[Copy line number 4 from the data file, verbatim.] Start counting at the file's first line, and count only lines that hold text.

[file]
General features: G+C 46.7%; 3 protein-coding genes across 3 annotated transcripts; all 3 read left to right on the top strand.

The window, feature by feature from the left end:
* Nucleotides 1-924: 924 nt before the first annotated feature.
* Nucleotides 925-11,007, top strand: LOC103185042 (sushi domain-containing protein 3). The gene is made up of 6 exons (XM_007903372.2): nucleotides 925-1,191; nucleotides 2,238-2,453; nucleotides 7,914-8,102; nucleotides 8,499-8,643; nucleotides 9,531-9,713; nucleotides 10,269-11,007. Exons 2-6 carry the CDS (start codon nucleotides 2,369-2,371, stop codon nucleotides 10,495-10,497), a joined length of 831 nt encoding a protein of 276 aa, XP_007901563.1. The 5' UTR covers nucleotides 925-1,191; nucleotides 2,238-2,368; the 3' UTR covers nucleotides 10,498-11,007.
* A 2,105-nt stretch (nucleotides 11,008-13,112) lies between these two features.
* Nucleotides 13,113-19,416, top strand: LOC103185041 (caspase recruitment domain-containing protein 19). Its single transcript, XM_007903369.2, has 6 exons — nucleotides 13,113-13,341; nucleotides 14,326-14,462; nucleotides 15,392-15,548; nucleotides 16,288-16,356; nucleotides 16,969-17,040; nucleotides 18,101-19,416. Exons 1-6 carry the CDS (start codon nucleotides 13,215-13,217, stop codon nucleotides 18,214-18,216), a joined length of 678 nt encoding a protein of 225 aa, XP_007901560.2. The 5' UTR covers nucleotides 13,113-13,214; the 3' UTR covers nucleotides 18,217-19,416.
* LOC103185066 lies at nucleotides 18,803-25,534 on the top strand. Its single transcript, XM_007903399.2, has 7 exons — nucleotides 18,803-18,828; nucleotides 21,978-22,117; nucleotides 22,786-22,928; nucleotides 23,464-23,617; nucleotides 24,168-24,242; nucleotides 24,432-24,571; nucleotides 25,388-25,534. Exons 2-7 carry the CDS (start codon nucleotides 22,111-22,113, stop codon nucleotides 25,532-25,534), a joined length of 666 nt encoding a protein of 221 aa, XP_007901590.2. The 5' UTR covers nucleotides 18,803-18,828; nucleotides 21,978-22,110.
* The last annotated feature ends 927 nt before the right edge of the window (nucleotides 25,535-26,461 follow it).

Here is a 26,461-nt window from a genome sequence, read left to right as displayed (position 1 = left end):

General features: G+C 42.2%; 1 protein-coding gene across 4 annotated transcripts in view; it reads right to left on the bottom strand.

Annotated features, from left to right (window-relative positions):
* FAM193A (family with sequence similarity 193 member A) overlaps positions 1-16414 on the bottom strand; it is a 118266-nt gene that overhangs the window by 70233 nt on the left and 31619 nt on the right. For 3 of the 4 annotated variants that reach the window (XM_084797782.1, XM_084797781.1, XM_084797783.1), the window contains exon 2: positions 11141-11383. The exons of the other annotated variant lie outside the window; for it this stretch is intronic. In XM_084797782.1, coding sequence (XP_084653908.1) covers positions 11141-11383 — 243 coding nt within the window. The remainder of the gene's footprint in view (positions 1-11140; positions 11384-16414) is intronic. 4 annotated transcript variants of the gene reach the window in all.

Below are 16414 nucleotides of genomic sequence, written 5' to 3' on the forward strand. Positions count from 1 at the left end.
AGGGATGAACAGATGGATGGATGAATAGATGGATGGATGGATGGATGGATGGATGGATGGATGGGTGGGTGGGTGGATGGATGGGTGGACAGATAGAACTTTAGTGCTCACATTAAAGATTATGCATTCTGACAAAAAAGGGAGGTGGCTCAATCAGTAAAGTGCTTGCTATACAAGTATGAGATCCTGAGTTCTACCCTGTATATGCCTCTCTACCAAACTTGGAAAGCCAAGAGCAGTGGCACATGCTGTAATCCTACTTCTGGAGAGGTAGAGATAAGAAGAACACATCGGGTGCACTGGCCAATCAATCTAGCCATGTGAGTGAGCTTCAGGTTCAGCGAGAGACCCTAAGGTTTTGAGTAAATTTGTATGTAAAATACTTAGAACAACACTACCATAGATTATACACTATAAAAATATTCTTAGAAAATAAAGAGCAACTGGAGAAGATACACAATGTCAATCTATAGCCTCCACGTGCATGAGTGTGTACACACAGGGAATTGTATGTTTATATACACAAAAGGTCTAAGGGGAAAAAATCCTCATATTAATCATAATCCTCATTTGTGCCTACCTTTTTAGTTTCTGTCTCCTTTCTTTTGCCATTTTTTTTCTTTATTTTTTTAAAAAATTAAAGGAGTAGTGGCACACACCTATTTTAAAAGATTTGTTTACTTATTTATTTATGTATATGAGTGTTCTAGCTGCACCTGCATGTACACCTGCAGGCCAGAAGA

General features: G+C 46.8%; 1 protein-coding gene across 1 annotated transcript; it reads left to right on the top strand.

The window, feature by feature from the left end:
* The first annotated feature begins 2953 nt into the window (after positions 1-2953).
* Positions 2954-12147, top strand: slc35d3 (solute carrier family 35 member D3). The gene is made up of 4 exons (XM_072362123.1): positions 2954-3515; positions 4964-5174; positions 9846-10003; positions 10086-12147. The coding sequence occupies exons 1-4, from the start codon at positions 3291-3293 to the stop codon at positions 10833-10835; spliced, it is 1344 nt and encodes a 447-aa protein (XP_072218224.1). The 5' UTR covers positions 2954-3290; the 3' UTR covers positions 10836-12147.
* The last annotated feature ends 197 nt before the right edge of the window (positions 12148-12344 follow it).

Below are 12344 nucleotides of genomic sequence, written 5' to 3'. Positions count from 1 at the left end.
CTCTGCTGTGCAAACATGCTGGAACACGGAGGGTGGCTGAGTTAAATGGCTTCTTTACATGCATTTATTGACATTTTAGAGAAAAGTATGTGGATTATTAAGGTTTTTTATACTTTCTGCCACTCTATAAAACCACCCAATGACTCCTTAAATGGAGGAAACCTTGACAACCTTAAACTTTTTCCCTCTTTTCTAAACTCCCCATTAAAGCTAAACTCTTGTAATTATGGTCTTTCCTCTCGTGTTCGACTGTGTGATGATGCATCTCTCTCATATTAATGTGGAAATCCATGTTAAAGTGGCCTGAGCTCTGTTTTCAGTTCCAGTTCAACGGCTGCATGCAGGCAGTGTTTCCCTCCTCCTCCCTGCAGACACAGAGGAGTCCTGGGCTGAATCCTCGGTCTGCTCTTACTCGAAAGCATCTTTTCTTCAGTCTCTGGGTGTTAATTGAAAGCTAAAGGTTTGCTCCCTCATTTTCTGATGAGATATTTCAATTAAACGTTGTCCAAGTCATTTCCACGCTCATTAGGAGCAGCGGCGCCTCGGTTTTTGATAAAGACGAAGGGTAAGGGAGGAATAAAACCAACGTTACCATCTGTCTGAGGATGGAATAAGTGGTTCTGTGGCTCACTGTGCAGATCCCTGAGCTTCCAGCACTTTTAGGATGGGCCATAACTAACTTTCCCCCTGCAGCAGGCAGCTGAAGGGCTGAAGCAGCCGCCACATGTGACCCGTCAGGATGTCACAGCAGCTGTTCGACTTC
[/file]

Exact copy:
* Nucleotides 925-11,007, top strand: LOC103185042 (sushi domain-containing protein 3). The gene is made up of 6 exons (XM_007903372.2): nucleotides 925-1,191; nucleotides 2,238-2,453; nucleotides 7,914-8,102; nucleotides 8,499-8,643; nucleotides 9,531-9,713; nucleotides 10,269-11,007. Exons 2-6 carry the CDS (start codon nucleotides 2,369-2,371, stop codon nucleotides 10,495-10,497), a joined length of 831 nt encoding a protein of 276 aa, XP_007901563.1. The 5' UTR covers nucleotides 925-1,191; nucleotides 2,238-2,368; the 3' UTR covers nucleotides 10,498-11,007.